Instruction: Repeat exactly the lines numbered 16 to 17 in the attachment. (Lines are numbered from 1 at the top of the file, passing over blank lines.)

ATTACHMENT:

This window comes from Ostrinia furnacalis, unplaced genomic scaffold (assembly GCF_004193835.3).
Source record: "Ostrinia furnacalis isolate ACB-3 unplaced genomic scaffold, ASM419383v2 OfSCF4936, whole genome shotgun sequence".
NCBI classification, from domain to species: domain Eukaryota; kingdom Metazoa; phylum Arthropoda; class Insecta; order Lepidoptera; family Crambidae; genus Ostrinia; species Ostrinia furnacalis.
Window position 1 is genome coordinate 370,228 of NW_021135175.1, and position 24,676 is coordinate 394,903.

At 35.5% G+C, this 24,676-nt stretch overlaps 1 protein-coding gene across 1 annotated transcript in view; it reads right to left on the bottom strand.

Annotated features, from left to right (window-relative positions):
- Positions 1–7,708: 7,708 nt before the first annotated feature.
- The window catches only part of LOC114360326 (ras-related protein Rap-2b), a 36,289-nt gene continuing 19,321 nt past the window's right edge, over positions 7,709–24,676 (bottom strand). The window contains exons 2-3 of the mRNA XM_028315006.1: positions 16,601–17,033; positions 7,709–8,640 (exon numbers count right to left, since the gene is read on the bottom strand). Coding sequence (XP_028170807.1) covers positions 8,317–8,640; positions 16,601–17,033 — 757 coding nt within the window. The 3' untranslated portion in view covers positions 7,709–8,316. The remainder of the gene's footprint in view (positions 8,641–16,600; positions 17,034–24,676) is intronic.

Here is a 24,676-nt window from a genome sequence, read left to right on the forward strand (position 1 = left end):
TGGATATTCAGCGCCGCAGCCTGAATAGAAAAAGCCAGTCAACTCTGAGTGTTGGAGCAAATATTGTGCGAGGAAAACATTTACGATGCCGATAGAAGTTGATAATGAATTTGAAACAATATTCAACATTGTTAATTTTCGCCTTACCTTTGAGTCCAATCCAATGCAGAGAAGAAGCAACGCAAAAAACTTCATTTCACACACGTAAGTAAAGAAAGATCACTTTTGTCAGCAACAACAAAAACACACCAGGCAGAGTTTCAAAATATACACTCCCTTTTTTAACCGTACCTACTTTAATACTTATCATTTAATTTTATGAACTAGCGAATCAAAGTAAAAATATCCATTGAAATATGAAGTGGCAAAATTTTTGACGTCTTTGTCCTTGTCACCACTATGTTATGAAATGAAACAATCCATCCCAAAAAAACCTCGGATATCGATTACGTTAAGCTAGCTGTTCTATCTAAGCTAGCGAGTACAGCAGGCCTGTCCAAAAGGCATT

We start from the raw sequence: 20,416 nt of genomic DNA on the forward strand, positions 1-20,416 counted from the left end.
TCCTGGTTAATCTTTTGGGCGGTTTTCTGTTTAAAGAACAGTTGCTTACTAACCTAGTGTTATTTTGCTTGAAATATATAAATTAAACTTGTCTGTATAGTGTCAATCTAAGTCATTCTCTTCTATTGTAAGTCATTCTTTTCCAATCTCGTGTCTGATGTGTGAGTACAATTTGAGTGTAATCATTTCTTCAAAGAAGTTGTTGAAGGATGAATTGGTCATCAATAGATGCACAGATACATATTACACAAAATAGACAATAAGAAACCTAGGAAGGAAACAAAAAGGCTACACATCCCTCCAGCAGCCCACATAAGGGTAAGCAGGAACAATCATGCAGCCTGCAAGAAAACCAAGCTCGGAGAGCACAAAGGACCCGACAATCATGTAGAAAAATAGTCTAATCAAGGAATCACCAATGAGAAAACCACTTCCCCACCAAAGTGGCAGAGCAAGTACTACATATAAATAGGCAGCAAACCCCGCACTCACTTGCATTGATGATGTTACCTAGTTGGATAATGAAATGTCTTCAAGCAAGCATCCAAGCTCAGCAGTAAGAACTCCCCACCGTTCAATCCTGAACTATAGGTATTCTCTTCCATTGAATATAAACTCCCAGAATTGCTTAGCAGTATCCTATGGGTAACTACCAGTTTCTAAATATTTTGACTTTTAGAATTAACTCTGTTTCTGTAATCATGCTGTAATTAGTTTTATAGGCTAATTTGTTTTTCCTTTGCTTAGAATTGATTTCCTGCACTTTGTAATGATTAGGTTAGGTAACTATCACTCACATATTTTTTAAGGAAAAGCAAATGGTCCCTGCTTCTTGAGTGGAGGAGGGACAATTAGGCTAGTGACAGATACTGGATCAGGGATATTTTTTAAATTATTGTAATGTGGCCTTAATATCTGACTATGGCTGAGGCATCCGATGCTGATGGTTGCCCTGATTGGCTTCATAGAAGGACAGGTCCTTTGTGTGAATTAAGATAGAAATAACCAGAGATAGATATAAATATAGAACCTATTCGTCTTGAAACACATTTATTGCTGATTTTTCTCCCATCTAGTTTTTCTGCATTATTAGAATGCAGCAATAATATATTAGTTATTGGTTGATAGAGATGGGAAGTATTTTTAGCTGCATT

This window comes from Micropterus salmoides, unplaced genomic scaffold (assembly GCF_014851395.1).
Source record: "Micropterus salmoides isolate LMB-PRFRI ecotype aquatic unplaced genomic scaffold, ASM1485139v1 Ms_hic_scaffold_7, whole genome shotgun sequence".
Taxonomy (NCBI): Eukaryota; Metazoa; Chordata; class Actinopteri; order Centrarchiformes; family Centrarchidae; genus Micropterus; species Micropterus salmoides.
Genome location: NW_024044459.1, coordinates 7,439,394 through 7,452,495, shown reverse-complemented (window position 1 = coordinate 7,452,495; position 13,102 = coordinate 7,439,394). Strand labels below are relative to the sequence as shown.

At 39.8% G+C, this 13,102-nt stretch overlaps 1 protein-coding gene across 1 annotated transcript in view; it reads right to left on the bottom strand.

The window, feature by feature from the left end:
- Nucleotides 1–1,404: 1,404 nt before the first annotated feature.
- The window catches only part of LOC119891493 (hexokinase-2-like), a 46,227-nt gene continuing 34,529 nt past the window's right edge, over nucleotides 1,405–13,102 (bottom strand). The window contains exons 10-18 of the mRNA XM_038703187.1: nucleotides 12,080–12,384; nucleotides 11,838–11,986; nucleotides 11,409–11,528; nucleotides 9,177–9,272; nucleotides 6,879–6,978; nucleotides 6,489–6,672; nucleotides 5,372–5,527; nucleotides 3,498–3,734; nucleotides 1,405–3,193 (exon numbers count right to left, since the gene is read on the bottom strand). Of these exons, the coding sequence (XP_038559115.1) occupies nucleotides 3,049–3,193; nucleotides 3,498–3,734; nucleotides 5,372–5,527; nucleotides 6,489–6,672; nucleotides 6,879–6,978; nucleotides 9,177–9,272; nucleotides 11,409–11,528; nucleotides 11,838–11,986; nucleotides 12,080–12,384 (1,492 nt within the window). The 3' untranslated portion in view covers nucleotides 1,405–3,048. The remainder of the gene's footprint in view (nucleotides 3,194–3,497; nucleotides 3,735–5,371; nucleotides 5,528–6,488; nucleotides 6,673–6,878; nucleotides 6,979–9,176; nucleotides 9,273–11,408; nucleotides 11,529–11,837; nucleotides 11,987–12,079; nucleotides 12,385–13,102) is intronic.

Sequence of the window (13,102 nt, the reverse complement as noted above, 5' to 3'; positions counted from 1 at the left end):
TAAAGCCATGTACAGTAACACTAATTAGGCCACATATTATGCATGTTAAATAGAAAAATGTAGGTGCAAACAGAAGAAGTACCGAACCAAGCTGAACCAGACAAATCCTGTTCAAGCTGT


Genome location: NW_024044459.1, coordinates 7,439,394 through 7,452,495, shown reverse-complemented (window position 1 = coordinate 7,452,495; position 13,102 = coordinate 7,439,394). Strand labels below are relative to the sequence as shown.

At 39.8% G+C, this 13,102-nt stretch overlaps 1 protein-coding gene across 1 annotated transcript in view; it reads right to left on the bottom strand.